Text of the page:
Monday, October 10, 2005

Fool of a Took

Sam is my favorite of the quartet of hobbits in Lord of the Rings, but Pippin is a fairly close second. In the films, I was surprised to find that the scamp managed to supersede Sam for first place in my heart. Sam will always be number one, but in the Tolkien According to Jackson, I'm afraid Pippin wins out most of the time. So I had to write about him sometime. Actually, I found a poem I wrote about him my freshman year in high school, for a project, but from my vantage point now it seems most unsatisfactory. This one is only a few days old and hopefully better - and the first of several. In it, Gandalf, at some point after his and Pippin's arrival in Gondor, ruminates about his foolish young companion. Enjoy!

Fool of a Took

I don’t know what to do with him, this nuisance of a halfling
Who’s proven to be nothing but a pest
Throughout our short acquaintance. Looking back, I find it baffling
I concurred to include him on this quest.

Could it be my wits were addled by too much time with Old Toby?
Can a little leaf confound a wizard’s mind?
Did my love of hobbits strip me of my logic long ago?
See the way affection leaves an old man blind!

First that mischief at the Pony – yes, I heard all about that,
When he glibly blurted out poor Frodo’s name.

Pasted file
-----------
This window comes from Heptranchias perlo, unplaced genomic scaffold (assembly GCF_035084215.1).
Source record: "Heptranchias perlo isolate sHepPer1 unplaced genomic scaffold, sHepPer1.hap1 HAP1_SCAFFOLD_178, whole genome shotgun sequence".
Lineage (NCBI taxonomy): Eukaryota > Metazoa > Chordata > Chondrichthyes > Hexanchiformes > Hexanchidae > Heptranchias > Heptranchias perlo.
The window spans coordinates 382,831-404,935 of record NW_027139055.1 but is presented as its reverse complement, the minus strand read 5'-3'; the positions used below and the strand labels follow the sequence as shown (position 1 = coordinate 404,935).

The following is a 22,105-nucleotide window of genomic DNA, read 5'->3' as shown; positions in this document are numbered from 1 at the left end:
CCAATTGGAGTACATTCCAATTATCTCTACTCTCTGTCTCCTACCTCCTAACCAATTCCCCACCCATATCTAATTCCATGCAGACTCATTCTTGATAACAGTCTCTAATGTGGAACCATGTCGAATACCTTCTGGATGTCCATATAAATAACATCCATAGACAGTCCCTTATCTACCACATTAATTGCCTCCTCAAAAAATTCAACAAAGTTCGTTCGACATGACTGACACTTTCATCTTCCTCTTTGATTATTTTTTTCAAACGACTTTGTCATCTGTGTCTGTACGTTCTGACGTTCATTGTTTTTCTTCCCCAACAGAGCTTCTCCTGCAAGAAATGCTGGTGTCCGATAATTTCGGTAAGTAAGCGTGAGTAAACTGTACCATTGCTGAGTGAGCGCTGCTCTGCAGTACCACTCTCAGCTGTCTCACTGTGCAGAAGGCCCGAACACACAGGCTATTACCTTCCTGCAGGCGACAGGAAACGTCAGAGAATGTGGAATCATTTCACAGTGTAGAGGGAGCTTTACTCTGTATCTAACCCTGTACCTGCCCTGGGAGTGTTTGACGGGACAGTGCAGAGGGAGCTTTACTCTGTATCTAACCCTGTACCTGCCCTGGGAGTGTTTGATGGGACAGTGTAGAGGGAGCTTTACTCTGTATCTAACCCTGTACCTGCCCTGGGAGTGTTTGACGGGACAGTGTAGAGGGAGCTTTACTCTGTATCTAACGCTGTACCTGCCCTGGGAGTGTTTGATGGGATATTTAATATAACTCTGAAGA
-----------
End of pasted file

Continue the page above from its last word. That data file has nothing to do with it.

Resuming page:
And that pebble in Moria; why, I could have knocked him flat!
When the orcs arrived, I fear he was to blame.

Now he’s mingled with a malice that he cannot comprehend,
And I’m certain the encounter left him scarred.
More than ever, I endeavor to protect him till the end.
I shall try – but goodness gracious, it is hard!

He lacks Bilbo’s intuition, but he also lacks his pride;
He is humble, and he knows that he’s a fool.
And I’m told he wept for hours when he thought that I had died.
He is tender in a world that’s often cruel.

Did he know what he was getting into? Never! Not a chance!
He was reckless; there are those who’d call it brave.
He relinquished leisurely life, full of food and drink and dance,
For a friend he would do anything to save.

When I see him, I recall the gentle goodness of the Shire
And that if we failed, how great would be the cost.
Though I would not soon admit it, he has virtues I admire,
And without that foolish Took, I would be lost.

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